Mikhail Gorbachev’s death revives unfounded rumors of Christian conversion

Gorbachev, the former head of the Communist Party of the Soviet Union, clearly rejected these reports.

“Over the last few days some media have been disseminating fantasies — I can’t use any other word — about my secret Catholicism, citing my visit to the Sacro Convento friary, where the remains of St. Francis of Assisi lie,” he told the Russian news service Interfax. “To sum up and avoid any misunderstandings, let me say that I have been and remain an atheist.”

He said he had visited St. Francis’ tomb as a tourist, not a pilgrim, the Chicago Tribune reported in 2008. He said he acknowledged that religion plays an important role in society and he noted he looks forward to visits to Christian, Jewish, and Muslim places of worship.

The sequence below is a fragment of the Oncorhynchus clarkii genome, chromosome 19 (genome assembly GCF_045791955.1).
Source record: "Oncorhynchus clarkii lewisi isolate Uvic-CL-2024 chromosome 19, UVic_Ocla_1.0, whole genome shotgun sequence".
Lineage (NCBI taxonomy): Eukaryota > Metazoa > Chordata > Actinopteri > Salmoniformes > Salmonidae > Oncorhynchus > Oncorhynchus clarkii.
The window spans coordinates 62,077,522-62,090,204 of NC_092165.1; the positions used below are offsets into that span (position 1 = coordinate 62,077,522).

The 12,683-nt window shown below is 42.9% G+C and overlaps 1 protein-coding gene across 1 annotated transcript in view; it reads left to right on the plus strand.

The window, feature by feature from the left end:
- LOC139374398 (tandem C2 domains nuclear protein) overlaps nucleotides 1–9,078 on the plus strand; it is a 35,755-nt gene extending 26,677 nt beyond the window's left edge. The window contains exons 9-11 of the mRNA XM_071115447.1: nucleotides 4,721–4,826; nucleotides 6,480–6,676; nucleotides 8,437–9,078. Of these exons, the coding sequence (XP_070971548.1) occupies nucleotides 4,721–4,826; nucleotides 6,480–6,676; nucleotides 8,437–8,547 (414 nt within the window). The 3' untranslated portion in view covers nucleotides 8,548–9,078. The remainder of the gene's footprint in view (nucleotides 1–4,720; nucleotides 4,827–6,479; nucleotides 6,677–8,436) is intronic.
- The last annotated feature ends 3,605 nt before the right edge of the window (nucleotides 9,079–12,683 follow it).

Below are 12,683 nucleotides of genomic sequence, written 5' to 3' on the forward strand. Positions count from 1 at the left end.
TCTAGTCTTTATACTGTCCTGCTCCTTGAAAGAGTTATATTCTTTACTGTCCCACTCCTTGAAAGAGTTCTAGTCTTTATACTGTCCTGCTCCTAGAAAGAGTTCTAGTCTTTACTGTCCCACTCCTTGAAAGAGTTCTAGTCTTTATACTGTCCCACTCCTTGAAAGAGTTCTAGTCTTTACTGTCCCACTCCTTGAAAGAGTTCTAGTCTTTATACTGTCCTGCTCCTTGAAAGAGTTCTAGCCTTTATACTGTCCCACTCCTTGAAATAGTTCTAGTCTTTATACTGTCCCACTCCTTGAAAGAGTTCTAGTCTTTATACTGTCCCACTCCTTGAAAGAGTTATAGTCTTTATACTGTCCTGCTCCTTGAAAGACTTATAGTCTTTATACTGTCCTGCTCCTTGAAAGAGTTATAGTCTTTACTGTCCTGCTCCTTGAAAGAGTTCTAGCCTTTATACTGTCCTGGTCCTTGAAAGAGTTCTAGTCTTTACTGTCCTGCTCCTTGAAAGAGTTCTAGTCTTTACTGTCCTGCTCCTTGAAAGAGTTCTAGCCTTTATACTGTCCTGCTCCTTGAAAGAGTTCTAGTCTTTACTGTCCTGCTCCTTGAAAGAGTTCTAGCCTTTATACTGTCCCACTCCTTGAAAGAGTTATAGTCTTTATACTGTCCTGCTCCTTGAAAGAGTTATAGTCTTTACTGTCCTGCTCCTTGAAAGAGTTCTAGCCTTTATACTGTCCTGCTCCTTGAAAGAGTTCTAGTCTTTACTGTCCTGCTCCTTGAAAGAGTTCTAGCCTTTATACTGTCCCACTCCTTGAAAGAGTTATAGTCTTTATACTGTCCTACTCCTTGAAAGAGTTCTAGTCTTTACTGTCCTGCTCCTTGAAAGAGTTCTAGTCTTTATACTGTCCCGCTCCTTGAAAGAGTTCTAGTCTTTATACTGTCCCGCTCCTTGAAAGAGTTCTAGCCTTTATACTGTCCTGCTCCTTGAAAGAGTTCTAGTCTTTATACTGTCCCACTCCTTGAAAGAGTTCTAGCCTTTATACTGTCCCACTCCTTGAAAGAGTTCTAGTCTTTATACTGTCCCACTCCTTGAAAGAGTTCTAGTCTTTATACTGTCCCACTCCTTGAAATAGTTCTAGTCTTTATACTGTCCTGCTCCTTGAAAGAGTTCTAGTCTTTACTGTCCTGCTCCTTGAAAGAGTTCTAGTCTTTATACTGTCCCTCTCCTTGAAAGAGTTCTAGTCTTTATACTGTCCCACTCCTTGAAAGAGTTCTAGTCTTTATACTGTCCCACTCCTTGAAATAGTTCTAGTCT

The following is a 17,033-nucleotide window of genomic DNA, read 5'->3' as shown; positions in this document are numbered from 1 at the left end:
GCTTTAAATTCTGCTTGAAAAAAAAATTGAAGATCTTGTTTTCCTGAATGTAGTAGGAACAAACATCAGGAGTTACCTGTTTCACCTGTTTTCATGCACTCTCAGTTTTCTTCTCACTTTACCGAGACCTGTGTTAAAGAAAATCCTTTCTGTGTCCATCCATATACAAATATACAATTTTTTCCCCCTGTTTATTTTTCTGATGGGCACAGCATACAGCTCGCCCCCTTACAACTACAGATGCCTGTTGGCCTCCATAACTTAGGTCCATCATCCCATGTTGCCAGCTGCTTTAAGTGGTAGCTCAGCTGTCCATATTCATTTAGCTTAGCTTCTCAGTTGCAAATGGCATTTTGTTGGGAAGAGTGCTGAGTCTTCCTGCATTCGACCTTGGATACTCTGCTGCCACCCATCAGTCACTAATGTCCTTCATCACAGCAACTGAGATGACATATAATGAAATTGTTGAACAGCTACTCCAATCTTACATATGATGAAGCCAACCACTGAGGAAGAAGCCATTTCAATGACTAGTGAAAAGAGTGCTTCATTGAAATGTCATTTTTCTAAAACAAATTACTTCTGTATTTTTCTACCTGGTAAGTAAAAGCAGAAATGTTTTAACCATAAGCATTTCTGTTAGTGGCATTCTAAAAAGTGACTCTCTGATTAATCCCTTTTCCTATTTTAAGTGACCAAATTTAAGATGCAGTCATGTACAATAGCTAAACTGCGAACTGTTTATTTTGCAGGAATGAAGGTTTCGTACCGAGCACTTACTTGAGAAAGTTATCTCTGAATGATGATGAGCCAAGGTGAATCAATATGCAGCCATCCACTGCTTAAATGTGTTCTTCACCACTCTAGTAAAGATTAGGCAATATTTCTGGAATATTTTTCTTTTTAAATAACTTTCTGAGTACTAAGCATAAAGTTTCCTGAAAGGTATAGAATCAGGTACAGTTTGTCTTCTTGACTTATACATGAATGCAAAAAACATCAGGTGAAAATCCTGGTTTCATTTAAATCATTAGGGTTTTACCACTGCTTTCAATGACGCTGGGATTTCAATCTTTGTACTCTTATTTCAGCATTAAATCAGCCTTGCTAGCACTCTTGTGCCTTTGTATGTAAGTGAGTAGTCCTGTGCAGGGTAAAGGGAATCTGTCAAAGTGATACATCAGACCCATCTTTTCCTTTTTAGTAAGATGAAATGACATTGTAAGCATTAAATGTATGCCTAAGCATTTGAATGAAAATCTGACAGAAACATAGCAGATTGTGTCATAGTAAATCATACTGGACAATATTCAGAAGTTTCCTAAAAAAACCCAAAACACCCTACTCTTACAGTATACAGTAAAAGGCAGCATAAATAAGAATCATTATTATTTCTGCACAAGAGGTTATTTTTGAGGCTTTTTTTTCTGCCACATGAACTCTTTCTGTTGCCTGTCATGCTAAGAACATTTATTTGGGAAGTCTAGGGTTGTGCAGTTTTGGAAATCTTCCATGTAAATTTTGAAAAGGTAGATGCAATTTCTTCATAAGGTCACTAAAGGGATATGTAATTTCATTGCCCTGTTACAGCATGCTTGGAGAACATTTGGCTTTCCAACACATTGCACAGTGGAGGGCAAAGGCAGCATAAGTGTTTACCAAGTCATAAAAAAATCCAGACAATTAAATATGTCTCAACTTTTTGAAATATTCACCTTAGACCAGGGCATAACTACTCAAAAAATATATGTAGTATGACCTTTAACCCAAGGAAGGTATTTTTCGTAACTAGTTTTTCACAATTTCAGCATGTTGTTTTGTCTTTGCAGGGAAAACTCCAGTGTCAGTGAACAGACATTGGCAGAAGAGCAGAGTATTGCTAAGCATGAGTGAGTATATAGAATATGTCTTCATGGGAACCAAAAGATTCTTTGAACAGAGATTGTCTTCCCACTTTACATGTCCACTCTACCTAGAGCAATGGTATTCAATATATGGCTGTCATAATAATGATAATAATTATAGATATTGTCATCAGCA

News accounts had claimed Gorbachev had referred to St. Francis as an “alter Christus,” Latin for “another Christ.” The former Soviet leader had allegedly said he was fascinated by the life of St. Francis and claimed that the medieval saint’s story “has played a fundamental role in my life.”

A spokesman for then-Russian Orthodox Patriarch Alexy II had responded to the reports, saying, “He is still on his way to Christianity. If he arrives, we will welcome him.”

Gorbachev and his wife Raisa had been baptized Christians in the Russian Orthodox Church, the two said in 1989, but they depicted this as part of normal family custom at the time of their births. They did not baptize their daughter.